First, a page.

The GDPR imposes restrictions on the transfer of personal data outside the European Union, to third countries or international organisations, in order to ensure that the level of protection of individuals afforded by the GDPR is not undermined.
In more detail…
When can personal data be transferred outside the European Union?
Personal data may only be transferred outside of the EU in compliance with the conditions for transfer set out in Chapter V of the GDPR.
Transfers on the basis of a Commission decision
Transfers may be made where the Commission has decided that a third country, a territory or one or more specific sectors in the third country, or an international organisation ensures an adequate level of protection.
Transfers subject to appropriate safeguards
You may transfer personal data where the organisation receiving the personal data has provided adequate safeguards. Individuals’ rights must be enforceable and effective legal remedies for individuals must be available following the transfer. Adequate safeguards may be provided for by:
a legally binding agreement between public authorities or bodies;
binding corporate rules (agreements governing transfers made between organisations within in a corporate group);
standard data protection clauses in the form of template transfer clauses adopted by the Commission;
standard data protection clauses in the form of template transfer clauses adopted by a supervisory authority and approved by the Commission;
compliance with an approved code of conduct approved by a supervisory authority;
certification under an approved certification mechanism as provided for in the GDPR;
contractual clauses agreed authorised by the competent supervisory authority; or
provisions inserted in to administrative arrangements between public authorities or bodies authorised by the competent supervisory authority.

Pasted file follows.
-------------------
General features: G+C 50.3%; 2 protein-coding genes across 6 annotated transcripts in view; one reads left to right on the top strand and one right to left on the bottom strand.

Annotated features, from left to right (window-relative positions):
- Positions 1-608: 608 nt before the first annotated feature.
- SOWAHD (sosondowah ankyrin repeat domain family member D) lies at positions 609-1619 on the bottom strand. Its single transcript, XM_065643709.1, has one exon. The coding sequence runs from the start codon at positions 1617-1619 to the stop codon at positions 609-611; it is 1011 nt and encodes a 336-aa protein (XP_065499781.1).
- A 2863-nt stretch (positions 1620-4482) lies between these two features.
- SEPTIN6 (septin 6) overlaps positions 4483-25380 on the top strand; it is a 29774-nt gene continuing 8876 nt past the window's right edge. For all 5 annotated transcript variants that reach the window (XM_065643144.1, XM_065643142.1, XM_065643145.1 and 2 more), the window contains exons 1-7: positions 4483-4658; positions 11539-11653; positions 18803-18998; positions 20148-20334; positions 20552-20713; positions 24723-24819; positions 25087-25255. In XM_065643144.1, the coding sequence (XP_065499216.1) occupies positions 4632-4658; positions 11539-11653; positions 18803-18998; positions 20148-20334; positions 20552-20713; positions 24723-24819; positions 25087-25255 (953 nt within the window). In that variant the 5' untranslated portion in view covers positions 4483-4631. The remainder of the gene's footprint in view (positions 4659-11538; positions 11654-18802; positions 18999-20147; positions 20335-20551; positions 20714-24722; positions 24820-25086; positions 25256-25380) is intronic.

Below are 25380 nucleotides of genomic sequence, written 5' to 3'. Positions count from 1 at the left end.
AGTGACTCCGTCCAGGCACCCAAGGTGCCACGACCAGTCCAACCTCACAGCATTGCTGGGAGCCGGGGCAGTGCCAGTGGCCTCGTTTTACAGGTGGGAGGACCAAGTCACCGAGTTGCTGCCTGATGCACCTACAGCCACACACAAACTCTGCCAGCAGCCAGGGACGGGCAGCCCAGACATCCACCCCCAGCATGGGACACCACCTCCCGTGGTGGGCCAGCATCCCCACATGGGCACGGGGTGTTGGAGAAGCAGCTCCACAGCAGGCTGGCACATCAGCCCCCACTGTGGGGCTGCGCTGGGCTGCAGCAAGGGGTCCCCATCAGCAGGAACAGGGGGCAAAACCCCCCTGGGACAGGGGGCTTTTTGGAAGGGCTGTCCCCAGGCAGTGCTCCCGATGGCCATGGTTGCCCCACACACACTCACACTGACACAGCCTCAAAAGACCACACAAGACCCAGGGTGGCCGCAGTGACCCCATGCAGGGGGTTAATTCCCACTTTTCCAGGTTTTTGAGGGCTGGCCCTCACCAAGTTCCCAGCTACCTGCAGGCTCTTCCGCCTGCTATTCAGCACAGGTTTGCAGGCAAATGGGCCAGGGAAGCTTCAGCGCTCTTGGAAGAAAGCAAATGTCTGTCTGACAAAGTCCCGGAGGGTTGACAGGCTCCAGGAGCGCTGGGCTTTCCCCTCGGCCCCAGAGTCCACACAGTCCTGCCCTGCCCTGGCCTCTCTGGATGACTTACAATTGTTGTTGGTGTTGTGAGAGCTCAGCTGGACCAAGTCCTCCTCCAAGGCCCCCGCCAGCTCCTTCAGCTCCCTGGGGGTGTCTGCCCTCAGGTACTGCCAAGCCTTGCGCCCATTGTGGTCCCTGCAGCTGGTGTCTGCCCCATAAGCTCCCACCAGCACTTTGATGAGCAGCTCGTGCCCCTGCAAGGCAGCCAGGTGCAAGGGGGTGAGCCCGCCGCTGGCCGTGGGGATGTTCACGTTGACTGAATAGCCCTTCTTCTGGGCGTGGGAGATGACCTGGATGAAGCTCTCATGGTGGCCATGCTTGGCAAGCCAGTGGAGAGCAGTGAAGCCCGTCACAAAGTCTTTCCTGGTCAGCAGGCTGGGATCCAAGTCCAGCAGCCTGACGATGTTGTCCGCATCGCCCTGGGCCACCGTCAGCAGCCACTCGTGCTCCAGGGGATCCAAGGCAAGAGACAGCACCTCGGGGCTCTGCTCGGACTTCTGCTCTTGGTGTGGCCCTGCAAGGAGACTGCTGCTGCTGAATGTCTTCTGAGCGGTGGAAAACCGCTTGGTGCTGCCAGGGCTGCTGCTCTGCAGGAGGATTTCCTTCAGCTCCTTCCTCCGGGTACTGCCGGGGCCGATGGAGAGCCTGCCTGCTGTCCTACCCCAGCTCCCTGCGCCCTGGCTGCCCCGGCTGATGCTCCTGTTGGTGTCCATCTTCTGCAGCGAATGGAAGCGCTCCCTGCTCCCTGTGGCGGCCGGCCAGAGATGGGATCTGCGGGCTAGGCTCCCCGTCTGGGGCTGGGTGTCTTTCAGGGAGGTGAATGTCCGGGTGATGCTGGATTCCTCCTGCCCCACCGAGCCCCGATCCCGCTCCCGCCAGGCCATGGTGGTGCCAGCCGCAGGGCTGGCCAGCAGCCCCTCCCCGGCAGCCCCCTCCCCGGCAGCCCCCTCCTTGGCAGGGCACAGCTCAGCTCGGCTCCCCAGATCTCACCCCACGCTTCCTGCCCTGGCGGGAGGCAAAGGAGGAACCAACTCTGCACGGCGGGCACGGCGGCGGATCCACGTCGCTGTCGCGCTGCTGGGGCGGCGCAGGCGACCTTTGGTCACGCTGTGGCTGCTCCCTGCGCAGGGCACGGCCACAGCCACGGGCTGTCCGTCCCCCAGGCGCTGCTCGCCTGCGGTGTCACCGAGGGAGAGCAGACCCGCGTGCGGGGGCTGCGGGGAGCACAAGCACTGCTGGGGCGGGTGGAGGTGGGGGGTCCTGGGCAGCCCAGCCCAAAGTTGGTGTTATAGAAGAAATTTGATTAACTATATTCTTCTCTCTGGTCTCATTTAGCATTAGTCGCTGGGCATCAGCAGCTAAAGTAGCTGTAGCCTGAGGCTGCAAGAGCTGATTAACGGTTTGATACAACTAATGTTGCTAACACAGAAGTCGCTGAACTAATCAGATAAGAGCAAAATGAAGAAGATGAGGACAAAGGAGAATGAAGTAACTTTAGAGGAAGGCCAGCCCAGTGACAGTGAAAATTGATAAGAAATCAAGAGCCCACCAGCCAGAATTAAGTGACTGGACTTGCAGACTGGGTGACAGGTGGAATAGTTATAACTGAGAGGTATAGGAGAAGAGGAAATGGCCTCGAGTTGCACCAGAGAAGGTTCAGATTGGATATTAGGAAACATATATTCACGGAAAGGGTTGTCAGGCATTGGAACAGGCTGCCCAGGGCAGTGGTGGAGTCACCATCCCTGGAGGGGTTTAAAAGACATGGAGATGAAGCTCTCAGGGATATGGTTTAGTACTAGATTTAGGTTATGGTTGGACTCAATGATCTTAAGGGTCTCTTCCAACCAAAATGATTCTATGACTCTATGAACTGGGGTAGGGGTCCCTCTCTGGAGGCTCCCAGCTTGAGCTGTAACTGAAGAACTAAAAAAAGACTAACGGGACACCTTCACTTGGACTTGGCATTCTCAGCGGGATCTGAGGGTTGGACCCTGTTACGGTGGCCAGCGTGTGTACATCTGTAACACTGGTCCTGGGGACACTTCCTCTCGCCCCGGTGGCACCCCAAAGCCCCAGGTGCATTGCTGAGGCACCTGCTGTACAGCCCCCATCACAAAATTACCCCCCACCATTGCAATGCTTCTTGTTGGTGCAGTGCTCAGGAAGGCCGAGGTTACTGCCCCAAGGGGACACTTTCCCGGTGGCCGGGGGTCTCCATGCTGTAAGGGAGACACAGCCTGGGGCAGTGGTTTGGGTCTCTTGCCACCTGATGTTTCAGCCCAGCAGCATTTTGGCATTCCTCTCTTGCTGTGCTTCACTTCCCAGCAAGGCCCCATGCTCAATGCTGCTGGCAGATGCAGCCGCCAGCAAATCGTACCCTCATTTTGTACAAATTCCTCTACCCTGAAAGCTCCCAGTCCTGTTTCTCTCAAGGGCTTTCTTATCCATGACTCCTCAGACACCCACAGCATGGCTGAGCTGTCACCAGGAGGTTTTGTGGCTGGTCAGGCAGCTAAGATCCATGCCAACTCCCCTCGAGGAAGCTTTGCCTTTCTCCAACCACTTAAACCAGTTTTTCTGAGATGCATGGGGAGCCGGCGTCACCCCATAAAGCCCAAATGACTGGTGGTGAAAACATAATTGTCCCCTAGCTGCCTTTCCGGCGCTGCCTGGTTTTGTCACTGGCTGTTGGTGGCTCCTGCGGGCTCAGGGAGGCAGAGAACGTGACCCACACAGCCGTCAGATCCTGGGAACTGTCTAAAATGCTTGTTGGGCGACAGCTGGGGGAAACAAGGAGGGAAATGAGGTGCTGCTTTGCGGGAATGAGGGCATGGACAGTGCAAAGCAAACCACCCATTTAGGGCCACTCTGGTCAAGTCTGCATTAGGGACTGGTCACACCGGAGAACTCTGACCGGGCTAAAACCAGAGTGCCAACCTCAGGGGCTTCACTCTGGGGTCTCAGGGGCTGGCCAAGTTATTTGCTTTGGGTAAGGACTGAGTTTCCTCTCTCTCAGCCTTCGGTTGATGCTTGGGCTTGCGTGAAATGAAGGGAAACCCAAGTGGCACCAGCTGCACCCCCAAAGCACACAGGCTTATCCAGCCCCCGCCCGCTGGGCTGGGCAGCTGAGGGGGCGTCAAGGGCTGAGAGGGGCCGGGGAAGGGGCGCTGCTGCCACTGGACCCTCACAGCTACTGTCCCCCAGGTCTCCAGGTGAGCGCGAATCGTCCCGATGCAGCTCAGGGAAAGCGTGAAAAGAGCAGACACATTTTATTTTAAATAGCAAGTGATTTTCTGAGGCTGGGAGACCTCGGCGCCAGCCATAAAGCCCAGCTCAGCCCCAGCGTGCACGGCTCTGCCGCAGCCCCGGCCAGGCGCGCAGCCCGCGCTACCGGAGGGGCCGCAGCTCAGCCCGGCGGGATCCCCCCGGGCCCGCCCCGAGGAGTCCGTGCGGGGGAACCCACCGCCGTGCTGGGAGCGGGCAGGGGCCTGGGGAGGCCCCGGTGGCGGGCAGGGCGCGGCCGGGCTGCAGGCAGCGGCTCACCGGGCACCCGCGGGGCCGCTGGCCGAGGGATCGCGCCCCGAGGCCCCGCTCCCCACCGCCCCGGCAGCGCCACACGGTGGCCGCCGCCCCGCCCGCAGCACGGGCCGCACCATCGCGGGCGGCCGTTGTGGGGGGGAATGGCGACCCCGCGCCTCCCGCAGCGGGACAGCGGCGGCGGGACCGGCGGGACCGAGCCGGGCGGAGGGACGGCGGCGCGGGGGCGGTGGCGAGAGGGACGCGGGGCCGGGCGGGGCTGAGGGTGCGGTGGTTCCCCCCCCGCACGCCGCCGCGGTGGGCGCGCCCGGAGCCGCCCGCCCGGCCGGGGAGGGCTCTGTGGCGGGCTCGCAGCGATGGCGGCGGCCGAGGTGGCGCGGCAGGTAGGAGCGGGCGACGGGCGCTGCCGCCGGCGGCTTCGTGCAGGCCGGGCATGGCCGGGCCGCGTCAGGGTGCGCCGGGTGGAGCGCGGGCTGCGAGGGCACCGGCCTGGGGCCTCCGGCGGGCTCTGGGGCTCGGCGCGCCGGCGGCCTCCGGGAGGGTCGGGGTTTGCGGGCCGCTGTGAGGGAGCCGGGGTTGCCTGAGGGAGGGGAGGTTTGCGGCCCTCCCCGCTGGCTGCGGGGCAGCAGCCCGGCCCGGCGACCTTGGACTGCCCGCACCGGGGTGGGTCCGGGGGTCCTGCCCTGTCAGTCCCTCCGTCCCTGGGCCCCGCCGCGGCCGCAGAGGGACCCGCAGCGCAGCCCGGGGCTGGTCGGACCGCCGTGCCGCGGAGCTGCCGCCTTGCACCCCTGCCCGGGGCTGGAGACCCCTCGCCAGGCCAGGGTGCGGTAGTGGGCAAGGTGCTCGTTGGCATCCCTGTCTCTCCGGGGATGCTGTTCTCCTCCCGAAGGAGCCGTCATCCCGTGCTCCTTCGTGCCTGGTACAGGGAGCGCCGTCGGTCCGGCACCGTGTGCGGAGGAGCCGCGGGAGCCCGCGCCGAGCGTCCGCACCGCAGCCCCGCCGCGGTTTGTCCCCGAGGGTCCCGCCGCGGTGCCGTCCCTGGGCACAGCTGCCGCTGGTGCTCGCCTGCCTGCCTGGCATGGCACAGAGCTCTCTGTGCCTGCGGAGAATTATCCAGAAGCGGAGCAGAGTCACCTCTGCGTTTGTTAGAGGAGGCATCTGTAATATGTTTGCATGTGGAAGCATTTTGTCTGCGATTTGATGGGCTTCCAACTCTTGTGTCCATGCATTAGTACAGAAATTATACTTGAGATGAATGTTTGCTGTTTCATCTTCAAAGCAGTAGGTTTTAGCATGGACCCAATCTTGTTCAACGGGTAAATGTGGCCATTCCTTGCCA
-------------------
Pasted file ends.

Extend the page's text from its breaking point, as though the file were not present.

Next steps for the Article 29 Working Party
According to its workplan, the Article 29 Working Party will publish guidelines on data transfers based on binding corporate rules and contractual clauses in 2017.
The GDPR limits your ability to transfer personal data outside the EU where this is based only on your own assessment of the adequacy of the protection afforded to the personal data.
Authorisations of transfers made by Member States or supervisory authorities and decisions of the Commission regarding adequate safeguards made under the Directive will remain valid/remain in force until amended, replaced or repealed.
The GDPR provides derogations from the general prohibition on transfers of personal data outside the EU for certain specific situations. A transfer, or set of transfers, may be made where the transfer is:
made with the individual’s informed consent;
necessary for the performance of a contract between the individual and the organisation or for pre-contractual steps taken at the individual’s request;
necessary for the performance of a contract made in the interests of the individual between the controller and another person;
necessary for important reasons of public interest;
necessary for the establishment, exercise or defence of legal claims;
necessary to protect the vital interests of the data subject or other persons, where the data subject is physically or legally incapable of giving consent; or
made from a register which under UK or EU law is intended to provide information to the public (and which is open to consultation by either the public in general or those able to show a legitimate interest in inspecting the register).
The first three derogations are not available for the activities of public authorities in the exercise of their public powers.
What about one-off (or infrequent) transfers of personal data concerning only relatively few individuals?
Even where there is no Commission decision authorising transfers to the country in question, if it is not possible to demonstrate that individual’s rights are protected by adequate safeguards and none of the derogations apply, the GDPR provides that personal data may still be transferred outside the EU. However, such transfers are permitted only where the transfer:
is not being made by a public authority in the exercise of its public powers;
is not repetitive (similar transfers are not made on a regular basis);
involves data related to only a limited number of individuals;
is necessary for the purposes of the compelling legitimate interests of the organisation (provided such interests are not overridden by the interests of the individual); and
is made subject to suitable safeguards put in place by the organisation (in the light of an assessment of all the circumstances surrounding the transfer) to protect the personal data.
In these cases, organisations are obliged to inform the relevant supervisory authority of the transfer and provide additional information to individuals.